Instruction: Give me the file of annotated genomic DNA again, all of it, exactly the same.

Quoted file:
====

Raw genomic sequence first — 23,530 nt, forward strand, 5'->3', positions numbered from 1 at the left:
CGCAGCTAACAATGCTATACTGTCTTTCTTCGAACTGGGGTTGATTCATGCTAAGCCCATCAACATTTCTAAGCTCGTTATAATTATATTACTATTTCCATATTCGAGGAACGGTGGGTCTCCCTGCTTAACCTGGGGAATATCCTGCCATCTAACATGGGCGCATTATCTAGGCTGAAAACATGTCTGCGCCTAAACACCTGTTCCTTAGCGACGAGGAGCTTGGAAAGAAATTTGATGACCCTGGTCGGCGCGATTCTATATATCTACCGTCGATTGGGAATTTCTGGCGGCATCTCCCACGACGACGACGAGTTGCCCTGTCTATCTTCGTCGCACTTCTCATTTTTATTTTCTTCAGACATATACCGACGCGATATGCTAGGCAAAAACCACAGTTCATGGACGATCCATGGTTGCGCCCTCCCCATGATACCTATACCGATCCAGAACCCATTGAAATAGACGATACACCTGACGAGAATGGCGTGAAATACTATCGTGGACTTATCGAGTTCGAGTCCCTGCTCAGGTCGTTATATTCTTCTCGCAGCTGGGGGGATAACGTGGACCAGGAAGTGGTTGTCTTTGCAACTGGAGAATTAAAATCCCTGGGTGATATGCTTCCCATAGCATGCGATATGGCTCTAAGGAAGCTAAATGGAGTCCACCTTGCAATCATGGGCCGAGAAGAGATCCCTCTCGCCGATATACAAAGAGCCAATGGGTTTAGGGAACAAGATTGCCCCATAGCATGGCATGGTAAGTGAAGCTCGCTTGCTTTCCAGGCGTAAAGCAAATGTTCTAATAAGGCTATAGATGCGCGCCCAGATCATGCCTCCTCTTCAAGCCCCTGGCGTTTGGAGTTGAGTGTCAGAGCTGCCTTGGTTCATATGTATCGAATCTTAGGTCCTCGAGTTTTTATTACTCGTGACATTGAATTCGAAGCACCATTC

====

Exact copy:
Raw genomic sequence first — 23,530 nt, forward strand, 5'->3', positions numbered from 1 at the left:
CGCAGCTAACAATGCTATACTGTCTTTCTTCGAACTGGGGTTGATTCATGCTAAGCCCATCAACATTTCTAAGCTCGTTATAATTATATTACTATTTCCATATTCGAGGAACGGTGGGTCTCCCTGCTTAACCTGGGGAATATCCTGCCATCTAACATGGGCGCATTATCTAGGCTGAAAACATGTCTGCGCCTAAACACCTGTTCCTTAGCGACGAGGAGCTTGGAAAGAAATTTGATGACCCTGGTCGGCGCGATTCTATATATCTACCGTCGATTGGGAATTTCTGGCGGCATCTCCCACGACGACGACGAGTTGCCCTGTCTATCTTCGTCGCACTTCTCATTTTTATTTTCTTCAGACATATACCGACGCGATATGCTAGGCAAAAACCACAGTTCATGGACGATCCATGGTTGCGCCCTCCCCATGATACCTATACCGATCCAGAACCCATTGAAATAGACGATACACCTGACGAGAATGGCGTGAAATACTATCGTGGACTTATCGAGTTCGAGTCCCTGCTCAGGTCGTTATATTCTTCTCGCAGCTGGGGGGATAACGTGGACCAGGAAGTGGTTGTCTTTGCAACTGGAGAATTAAAATCCCTGGGTGATATGCTTCCCATAGCATGCGATATGGCTCTAAGGAAGCTAAATGGAGTCCACCTTGCAATCATGGGCCGAGAAGAGATCCCTCTCGCCGATATACAAAGAGCCAATGGGTTTAGGGAACAAGATTGCCCCATAGCATGGCATGGTAAGTGAAGCTCGCTTGCTTTCCAGGCGTAAAGCAAATGTTCTAATAAGGCTATAGATGCGCGCCCAGATCATGCCTCCTCTTCAAGCCCCTGGCGTTTGGAGTTGAGTGTCAGAGCTGCCTTGGTTCATATGTATCGAATCTTAGGTCCTCGAGTTTTTATTACTCGTGACATTGAATTCGAAGCACCATTC